Flash forward 30 years to 2010.  Even if interest rates had stayed the same – and we know they didn’t; your income would have declined to almost nothing – your 30-cents wouldn’t even buy a first class stamp today!  The first class stamp, our proxy for inflation, went up to 44-cents.  That’s about TRIPLE! 

In the meantime, far from your 30 cents income  providing you with  twice your cost of living, it’s now well below your costs – again IF rates had stayed the same – requiring you to cut back your living standard by almost a third!

But, of course, rates aren’t the same.  Your income from interest would have gone down to practically nothing –  you’d have been using principal just to pay expenses.  That’s how people run out of money.

But, aren’t stocks risky? 

Hey, what’s risk?  The example above shows inflation is the real risk.  In fact, it’s virtually a sure bet!  The next real risk isn’t our investments, it’s our own behavior.

Mr. Murray in his book points out that from 1990 through 2009 – a period that includes one of the greatest decades for stocks in history, followed by one of the worst – the average U.S. equity mutual fund produced an average return (with dividends and capital gains reinvested) of 8.8%; but, during that same period, the average equity investor earned an average annual return of 3.2%.

The best equity mutual fund in the `lost decade’ of 2000-2009, he points out, earned an average annual return of 18.2% per year , but the average investor in that same fund during the same period managed to LOSE 11% per year!   Reason:  Buying high after the run-up, probably based on the fund making all the `best-dressed’ lists in the media, then bailing out after the downturn.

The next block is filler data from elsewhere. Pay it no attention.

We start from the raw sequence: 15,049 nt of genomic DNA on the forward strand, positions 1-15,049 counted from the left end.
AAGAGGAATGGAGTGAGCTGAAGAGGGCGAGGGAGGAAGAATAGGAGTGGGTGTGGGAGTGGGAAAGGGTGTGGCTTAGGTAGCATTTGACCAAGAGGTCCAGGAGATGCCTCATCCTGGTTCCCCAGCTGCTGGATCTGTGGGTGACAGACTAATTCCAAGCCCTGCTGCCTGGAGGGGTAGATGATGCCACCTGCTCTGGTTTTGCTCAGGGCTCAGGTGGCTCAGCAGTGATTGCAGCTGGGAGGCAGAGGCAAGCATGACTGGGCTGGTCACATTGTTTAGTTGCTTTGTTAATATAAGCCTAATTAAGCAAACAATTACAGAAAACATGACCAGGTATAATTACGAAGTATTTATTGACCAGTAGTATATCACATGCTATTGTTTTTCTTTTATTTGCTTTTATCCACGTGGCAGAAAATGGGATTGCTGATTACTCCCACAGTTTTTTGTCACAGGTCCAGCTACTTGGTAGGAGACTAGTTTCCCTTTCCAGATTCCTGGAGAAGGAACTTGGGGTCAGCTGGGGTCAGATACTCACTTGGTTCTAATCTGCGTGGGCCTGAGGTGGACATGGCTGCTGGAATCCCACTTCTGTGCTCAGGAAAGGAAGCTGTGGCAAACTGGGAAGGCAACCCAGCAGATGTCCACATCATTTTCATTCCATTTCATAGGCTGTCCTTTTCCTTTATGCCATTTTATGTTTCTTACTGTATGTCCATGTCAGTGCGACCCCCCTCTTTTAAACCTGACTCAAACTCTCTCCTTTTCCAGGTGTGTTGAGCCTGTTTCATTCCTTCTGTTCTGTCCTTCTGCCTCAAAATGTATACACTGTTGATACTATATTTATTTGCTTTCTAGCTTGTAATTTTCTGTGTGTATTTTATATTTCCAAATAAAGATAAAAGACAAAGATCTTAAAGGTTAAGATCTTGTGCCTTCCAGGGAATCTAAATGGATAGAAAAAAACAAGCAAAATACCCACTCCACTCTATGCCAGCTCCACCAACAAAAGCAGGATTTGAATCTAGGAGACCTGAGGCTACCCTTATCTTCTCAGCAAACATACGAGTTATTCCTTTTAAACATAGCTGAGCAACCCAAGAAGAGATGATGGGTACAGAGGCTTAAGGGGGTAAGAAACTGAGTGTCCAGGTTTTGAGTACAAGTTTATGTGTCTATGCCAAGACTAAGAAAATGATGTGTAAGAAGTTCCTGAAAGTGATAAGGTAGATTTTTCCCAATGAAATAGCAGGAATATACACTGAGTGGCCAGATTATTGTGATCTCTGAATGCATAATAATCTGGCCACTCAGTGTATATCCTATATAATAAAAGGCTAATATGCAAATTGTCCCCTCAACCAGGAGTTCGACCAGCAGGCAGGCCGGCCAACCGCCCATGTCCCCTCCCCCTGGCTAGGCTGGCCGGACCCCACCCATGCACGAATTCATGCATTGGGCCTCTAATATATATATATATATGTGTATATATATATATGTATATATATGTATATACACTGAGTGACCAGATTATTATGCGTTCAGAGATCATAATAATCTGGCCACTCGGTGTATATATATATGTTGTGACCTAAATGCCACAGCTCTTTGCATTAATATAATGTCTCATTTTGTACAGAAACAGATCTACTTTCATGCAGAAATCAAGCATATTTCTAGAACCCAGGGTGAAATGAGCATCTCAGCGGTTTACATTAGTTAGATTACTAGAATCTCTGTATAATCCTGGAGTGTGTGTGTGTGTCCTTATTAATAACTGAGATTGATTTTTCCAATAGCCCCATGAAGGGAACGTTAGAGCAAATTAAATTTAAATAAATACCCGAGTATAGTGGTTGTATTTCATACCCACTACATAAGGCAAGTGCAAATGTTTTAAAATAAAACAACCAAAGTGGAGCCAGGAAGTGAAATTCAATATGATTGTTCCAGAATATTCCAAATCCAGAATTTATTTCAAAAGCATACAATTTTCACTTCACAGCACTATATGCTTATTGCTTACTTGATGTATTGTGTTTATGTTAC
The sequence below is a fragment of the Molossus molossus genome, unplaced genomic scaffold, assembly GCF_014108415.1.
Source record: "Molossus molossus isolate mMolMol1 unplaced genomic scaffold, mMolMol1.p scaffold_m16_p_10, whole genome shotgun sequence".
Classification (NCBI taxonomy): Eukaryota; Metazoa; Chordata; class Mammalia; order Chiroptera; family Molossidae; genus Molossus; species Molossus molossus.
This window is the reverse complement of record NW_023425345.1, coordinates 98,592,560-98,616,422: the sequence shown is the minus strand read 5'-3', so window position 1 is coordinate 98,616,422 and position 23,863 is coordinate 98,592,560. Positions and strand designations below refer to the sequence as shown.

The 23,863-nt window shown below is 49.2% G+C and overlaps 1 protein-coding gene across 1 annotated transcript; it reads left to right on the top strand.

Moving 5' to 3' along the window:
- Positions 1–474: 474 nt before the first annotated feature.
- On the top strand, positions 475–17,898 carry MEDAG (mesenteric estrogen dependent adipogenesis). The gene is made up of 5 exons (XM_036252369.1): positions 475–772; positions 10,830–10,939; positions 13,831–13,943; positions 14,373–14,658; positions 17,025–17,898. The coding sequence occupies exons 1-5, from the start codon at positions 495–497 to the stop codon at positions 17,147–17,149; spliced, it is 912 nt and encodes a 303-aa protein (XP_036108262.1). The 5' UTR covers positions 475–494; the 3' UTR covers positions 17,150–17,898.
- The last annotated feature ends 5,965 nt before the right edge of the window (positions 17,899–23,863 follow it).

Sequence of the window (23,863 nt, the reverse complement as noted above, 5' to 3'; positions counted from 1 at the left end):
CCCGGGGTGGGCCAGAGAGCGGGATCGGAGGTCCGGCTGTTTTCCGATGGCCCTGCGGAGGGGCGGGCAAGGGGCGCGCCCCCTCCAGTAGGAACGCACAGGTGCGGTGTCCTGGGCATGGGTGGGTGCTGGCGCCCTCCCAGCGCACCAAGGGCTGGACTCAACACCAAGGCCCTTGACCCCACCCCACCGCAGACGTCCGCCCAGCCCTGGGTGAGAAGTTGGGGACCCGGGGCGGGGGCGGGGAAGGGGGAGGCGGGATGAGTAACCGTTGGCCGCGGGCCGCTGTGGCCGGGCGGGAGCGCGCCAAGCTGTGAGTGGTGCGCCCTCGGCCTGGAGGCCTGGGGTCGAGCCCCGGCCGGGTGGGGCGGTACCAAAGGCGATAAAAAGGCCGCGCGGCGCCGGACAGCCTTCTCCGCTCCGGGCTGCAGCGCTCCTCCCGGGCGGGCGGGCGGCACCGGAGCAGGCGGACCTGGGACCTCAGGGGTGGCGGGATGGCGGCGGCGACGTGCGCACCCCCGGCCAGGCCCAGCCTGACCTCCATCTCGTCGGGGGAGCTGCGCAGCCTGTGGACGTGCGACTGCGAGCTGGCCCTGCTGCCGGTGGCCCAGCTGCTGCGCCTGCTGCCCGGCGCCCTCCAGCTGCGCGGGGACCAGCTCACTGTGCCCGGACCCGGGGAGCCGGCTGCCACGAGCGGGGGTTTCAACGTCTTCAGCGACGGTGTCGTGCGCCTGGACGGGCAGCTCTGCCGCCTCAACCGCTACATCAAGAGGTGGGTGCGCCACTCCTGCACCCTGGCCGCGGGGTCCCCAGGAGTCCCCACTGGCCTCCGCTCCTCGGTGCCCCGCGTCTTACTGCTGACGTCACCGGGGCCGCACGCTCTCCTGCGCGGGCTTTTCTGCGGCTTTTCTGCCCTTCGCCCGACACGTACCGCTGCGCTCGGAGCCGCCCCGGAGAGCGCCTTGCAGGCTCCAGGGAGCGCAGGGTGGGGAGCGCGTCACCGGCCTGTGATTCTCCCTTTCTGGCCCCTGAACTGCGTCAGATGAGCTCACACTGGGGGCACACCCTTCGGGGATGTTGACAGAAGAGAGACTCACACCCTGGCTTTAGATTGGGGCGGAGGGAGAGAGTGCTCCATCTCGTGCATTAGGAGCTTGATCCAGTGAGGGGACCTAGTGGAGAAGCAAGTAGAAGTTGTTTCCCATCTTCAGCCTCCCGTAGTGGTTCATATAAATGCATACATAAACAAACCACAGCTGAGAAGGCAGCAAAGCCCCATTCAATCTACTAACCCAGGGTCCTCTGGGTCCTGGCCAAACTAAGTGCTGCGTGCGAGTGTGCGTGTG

Again, it’s about owning vs. loaning.  It’s about the long term.  It’s about our behavior.

People thought real estate was safe until the meltdown; then no one wanted to buy even with rock-bottom rates!   My first home cost me $62,000 in 1978.  It’s now valued at $325,000, even in this terrible real estate market.

All good financial planning begins with four basic questions:

  1. How much monthly income will you need to take from your investments during the first year of your retirement.
  2. When do you plan to retire?
  3. How much do you have set aside now (retirement plans, other accounts, etc.)?|
  4. How much do you feel you’ll be able to contribute on a monthly basis until you retire

It’s only a starting point.  But, that’s where all journeys begin.  And, how you get there from here is what counts.

You can’t avoid risks – get that out of your head – but you can manage them.

Hope this helps!

Jim

—–

Jim Lorenzen is a CERTIFIED FINANCIAL PLANNER™ and in his 20th year of private practice as Founding Principal of The Independent Financial Group, a fee-only registered investment advisor with clients located in New York, Florida, and California.   IFG does not sell products, earn commissions, or accept any third-party compensation or incentives of any description.  Nothing contained herein should be regarded as tax or legal advice and the reader is urged to seek competent counsel to address those issues.   The above represents the author’s opinion and should not be regarded as investment advice which is provided only to IFG clients upon completion of a formal financial and investment plan.   For questions or comments, you can reach Jim at 805.265.5416 or through the IFG website, http://www.indfin.com.

Inflation is Sneaky – The Hazards Are Huge

Jim Lorenzen, CFP®

Jim Lorenzen, CFP®

Inflation is like glaucoma.  You can’t see it on a day-to-day basis, but the erosion of purchasing power is still there.  Do you remember when $50,000 a year was a lot of money and $5,000 would buy a luxury car?